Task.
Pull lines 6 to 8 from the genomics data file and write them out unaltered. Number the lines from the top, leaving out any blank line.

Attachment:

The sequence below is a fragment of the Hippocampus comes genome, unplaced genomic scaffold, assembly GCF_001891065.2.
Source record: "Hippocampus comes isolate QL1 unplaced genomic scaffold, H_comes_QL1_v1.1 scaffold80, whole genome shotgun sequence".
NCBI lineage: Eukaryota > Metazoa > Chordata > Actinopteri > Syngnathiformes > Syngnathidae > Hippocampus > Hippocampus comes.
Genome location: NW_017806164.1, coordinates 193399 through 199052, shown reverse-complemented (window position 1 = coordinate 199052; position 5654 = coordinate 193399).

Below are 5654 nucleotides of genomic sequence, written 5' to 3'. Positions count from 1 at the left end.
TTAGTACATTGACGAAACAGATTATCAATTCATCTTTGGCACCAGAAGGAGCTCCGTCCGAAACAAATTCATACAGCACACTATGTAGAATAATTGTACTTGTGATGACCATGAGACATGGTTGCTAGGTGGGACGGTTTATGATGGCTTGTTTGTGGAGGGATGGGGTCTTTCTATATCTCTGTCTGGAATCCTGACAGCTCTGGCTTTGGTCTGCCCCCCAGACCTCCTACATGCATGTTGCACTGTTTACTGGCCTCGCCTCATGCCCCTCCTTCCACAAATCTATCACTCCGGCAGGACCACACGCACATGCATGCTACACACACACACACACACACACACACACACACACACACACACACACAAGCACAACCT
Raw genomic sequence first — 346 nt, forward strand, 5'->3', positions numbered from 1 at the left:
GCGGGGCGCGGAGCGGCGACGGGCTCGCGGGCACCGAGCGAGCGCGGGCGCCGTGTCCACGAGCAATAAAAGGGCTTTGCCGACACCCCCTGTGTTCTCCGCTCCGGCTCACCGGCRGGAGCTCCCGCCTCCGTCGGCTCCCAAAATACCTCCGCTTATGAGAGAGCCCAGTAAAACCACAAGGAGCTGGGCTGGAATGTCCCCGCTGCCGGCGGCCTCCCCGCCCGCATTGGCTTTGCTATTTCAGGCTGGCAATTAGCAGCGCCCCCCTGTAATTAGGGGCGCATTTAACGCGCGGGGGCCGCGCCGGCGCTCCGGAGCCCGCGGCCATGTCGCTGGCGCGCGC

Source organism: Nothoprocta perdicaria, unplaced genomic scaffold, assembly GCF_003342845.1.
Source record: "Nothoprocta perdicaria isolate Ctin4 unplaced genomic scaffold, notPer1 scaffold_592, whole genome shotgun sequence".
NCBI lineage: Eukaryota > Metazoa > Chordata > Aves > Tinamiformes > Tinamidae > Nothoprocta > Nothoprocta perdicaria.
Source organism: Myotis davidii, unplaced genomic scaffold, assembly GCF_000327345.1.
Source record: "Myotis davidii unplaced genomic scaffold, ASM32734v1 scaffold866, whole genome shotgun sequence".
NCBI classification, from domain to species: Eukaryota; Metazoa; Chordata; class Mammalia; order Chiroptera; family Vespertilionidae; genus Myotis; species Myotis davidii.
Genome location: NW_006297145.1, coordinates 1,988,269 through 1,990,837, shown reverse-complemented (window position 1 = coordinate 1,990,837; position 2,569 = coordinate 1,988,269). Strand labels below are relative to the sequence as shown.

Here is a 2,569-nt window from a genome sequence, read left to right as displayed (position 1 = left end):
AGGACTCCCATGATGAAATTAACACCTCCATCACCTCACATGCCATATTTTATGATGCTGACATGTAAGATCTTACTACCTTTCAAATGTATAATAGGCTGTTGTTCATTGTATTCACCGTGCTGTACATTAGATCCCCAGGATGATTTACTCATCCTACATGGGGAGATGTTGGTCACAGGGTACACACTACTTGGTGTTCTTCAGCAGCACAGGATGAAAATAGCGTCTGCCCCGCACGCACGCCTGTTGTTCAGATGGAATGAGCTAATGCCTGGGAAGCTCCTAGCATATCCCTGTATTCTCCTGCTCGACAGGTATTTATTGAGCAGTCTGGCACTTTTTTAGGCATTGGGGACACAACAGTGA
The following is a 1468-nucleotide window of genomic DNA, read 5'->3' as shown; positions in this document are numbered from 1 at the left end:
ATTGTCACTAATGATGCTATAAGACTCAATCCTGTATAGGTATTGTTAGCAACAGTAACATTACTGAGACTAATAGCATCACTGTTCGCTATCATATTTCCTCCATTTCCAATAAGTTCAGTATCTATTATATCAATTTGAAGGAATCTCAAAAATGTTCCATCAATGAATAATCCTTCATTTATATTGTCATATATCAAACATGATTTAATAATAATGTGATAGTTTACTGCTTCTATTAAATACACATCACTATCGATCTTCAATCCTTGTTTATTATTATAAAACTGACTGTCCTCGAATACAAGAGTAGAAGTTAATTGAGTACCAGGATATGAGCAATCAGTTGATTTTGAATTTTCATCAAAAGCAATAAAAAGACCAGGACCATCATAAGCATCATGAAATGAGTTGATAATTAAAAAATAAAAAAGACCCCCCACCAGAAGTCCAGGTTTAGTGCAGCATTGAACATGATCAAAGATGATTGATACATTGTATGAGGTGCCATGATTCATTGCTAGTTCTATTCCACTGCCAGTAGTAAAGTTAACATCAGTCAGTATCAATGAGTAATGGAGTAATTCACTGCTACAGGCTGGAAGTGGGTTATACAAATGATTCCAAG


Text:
TTAGTACATTGACGAAACAGATTATCAATTCATCTTTGGCACCAGAAGGAGCTCCGTCCGAAACAAATTCATACAGCACACTATGTAGAATAATTGTACTTGTGATGACCATGAGACATGGTTGCTAGGTGGGACGGTTTATGATGGCTTGTTTGTGGAGGGATGGGGTCTTTCTATATCTCTGTCTGGAATCCTGACAGCTCTGGCTTTGGTCTGCCCCCCAGACCTCCTACATGCATGTTGCACTGTTTACTGGCCTCGCCTCATGCCCCTCCTTCCACAAATCTATCACTCCGGCAGGACCACACGCACATGCATGCTACACACACACACACACACACACACACACACACACACACACACACACAAGCACAACCT
Raw genomic sequence first — 346 nt, forward strand, 5'->3', positions numbered from 1 at the left:
GCGGGGCGCGGAGCGGCGACGGGCTCGCGGGCACCGAGCGAGCGCGGGCGCCGTGTCCACGAGCAATAAAAGGGCTTTGCCGACACCCCCTGTGTTCTCCGCTCCGGCTCACCGGCRGGAGCTCCCGCCTCCGTCGGCTCCCAAAATACCTCCGCTTATGAGAGAGCCCAGTAAAACCACAAGGAGCTGGGCTGGAATGTCCCCGCTGCCGGCGGCCTCCCCGCCCGCATTGGCTTTGCTATTTCAGGCTGGCAATTAGCAGCGCCCCCCTGTAATTAGGGGCGCATTTAACGCGCGGGGGCCGCGCCGGCGCTCCGGAGCCCGCGGCCATGTCGCTGGCGCGCGC